Joie Iacono is a multidisciplinary artist whose diverse practice includes photography, video, painting, drawing, sculpture and music. Born in New York, Iacono studied at the School of Visual Arts and earned a Bachelor of Fine Arts degree under the tutelage of artist Billy Sullivan in 2003. The same year she debuted her first solo show ‘To Drown A Rose’ at Wallspace Gallery which The New Yorker’s Vince Aletti described as ‘…an intriguingly elliptical self-portrait, both literally and metaphorically, comprised of an eccentric arrangement of variously sized color still lifes, portraits, and landscapes.’ Iacono went on to apprentice to the photographer David Armstrong while residing as the door girl of the legendary club APT for 7 years, often playing impromptu afterhours DJ sets. Continuing her work between visual art and music, she then spent 4 years collaborating with Anohni/Antony and the Johnsons during which time she made her directorial debut with the “Crazy in Love” music video. Relocating to Berlin, Germany in 2013, Joie resumed her music practice by creating soundscapes in galleries and museums while masquerading as a DJ at some of Europe’s most prominent clubs, often times blurring the boundaries between DJ Set and performance art. More recently, Iacono and long time collaborator Andrew Butler of Hercules and Love Affair rejoined under the alias Hoarder. They describe Hoarder as an audio-visual project which has seen the two directing music videos and producing noise-based music. Their first release, ‘Consumer Regret’ is available on Khemia Records.
With ‘In Praise Of The Whip,’ Joie Iacono presents a selection of new sketchbook works from January 2020. Seeking to explore and subvert her relationship with the ideologies of her adopted home of Berlin, Germany, Iacono engages BDSM imagery to represent the Nietzschean thought that every relationship—both externally and internally—is an opportunity for dominance or submission. Drawing from the city’s tradition of “Geben und Nehmen” (Give and Take) to illustrate this dynamic, the artist incorporates found objects from “Zu Verschenken”(To Give Away) boxes on the streets of Berlin into painting and sculpture. For Iacono, this altogether non-consumerist deed of giving away no longer needed possessions rather than discarding them becomes a heroic act against anti-environmentalist and patriarchal aggression. She then liberates these objects and books from their pre-existing lives in a revisionist fashion. Alpine landscapes are transformed with paint, ink and digital processes while other pages are torn from their binding, painted out and become the backdrop for matriarchal propaganda, gilded and indoctrinated in 14k gold. Advertising campaigns and perfume bottles are edited to become a wordplay of sadomasochistic ideals. In ‘Measured In Secret,’ Iacono uses bondage rope and nylon stockings to constrict black coated steel construction straps in a state of looping tension between the legs of a coated iron frame as a white ball of putty melts in descent to meet its metallic counterpart in a puddle on the floor. These artistic interventions are punctuated by self-referencing images of men being used as objects in the creation process—one as a printing block, the other as an easel. Set against self-portraits of the artist, this seemingly disparate assemblage becomes a raw mise-en-scène of a female lead future as imagined by the artist, where Iacono herself is the protagonist.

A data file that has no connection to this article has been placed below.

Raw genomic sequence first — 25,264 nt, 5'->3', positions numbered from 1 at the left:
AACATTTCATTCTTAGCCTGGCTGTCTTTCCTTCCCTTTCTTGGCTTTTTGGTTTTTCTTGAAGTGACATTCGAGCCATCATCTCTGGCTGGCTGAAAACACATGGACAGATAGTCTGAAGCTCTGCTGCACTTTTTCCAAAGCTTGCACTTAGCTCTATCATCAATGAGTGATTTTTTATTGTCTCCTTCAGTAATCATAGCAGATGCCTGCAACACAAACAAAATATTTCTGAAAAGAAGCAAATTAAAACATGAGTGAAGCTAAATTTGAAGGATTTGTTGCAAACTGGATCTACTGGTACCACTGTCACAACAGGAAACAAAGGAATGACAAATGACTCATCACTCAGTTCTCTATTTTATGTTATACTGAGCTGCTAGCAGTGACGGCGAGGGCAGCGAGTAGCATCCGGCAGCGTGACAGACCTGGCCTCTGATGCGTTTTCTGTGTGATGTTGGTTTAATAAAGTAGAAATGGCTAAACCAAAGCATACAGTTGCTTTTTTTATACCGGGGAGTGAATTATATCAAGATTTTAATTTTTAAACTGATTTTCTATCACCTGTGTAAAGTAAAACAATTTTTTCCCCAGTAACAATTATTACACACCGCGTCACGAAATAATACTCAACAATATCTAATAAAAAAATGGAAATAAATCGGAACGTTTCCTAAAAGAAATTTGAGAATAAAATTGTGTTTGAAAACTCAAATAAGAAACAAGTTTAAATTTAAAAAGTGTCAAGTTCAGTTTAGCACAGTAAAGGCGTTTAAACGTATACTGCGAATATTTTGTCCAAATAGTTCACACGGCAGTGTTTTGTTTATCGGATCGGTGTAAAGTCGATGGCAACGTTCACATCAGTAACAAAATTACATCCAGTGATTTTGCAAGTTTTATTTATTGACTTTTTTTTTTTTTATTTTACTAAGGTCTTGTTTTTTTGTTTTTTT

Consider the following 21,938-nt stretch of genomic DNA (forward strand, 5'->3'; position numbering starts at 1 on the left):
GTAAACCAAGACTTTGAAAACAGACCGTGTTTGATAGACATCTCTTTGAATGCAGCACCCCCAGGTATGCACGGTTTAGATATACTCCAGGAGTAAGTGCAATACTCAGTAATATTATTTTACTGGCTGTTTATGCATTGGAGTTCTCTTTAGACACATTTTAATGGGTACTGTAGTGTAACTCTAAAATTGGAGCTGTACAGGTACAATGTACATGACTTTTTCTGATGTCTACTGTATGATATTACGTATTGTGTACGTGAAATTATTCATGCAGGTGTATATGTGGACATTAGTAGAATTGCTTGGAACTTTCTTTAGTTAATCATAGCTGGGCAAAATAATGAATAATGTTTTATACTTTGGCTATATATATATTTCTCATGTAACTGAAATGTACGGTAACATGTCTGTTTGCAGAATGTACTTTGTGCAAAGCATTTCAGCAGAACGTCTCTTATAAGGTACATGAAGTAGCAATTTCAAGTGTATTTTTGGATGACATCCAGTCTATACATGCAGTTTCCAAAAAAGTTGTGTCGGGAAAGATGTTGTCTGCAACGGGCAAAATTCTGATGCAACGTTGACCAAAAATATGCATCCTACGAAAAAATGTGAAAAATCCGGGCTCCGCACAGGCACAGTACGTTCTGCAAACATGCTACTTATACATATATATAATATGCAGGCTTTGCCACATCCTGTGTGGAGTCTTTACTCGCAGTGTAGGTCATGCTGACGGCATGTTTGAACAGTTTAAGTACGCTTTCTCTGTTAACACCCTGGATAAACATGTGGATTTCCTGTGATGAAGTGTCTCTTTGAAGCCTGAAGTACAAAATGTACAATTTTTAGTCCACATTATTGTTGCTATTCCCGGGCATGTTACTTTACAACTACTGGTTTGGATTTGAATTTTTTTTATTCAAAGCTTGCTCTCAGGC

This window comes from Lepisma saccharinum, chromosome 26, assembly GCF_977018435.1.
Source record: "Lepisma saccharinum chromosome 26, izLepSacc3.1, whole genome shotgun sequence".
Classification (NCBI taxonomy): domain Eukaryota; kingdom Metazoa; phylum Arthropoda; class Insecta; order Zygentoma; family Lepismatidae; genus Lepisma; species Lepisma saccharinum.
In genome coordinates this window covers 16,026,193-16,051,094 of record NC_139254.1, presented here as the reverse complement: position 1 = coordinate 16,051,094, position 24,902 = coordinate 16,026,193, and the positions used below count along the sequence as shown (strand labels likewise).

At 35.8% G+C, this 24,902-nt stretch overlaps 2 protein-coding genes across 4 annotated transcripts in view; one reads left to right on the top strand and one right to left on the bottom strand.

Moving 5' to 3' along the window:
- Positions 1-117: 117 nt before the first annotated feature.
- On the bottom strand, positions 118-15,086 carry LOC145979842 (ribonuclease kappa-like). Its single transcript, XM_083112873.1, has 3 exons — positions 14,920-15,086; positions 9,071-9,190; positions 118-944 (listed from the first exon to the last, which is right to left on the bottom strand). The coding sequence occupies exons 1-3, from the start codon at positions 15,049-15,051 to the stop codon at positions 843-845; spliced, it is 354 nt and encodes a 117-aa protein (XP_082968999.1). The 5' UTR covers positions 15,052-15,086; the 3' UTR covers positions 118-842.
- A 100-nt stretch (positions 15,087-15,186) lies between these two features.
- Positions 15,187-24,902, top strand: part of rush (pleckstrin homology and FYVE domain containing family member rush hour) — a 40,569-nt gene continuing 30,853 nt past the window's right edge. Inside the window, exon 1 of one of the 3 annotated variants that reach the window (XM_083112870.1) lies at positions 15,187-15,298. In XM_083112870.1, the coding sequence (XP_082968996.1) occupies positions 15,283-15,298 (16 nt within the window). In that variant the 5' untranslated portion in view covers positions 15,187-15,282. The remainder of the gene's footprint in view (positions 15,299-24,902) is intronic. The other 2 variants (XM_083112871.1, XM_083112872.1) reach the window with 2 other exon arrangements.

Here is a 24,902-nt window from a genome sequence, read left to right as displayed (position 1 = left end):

The podcast presented here follows a similar form. Joie says “I wanted to focus on erotic catharsis… a soundtrack for ritualistic encounters—ones where the boundaries between love and hate, reward and punishment, longing and fear melt together.”